For stains, the sun (summer especially) is great at bleaching! As soon as our dog isn’t quite so much of a teething puppy, I’ll be hanging them outside again.

Then, I just store the diapers in my little wooden crate (see above) and use like regular diapers. They work just like disposables, and are so much cuter! There are even artist series “designer” diapers and some are on sale right now.

Other Notes

If you are considering cloth diapering, I’d encourage you to do your own research and find out what kind of diapers work best for your family.

I have a couple dozen that are mostly bumGenius and some Fuzzibunz (and a few Grobabys, which are now GroVias). You can buy them by the dozen and save a lot of money. You can even find organic all in-one diapers which are extremely easy to use and wash, and which will fit baby from birth to potty training!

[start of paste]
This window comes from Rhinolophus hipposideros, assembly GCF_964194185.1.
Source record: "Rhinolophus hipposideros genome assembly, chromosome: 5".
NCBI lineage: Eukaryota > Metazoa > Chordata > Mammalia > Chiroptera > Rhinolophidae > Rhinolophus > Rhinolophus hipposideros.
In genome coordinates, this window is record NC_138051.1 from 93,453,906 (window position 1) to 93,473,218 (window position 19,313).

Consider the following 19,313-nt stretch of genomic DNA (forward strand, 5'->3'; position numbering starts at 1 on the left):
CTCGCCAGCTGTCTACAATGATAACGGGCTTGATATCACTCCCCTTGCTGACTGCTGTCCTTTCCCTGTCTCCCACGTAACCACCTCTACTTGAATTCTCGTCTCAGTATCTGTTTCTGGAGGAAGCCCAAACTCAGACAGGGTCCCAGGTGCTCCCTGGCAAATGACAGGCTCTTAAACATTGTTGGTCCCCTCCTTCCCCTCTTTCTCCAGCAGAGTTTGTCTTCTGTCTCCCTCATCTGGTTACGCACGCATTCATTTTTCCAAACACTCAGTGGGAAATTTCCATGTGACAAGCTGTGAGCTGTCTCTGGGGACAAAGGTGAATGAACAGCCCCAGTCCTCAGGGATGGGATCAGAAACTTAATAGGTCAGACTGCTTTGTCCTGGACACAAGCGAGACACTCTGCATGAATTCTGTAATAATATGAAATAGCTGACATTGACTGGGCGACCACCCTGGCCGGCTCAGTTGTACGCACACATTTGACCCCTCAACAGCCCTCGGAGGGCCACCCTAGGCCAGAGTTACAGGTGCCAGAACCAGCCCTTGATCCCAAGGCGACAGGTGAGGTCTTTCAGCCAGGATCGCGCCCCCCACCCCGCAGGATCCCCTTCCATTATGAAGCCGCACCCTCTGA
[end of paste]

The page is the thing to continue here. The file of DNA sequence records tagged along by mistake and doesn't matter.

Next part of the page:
I also really highly suggest a diaper sprayer since it will save you time and gross factor!

Some diapers even have flushable liners, so you can just dump them in the toilet and they are ready to wash.

If you haven’t considered cloth diapering, please at least look into it. It’s so much better for baby’s skin and isn’t really much extra work for you. I’m still new at it too, but we can learn together 🙂

Do you cloth diaper? If so, how has it worked out for you? If not, will you start? Share below!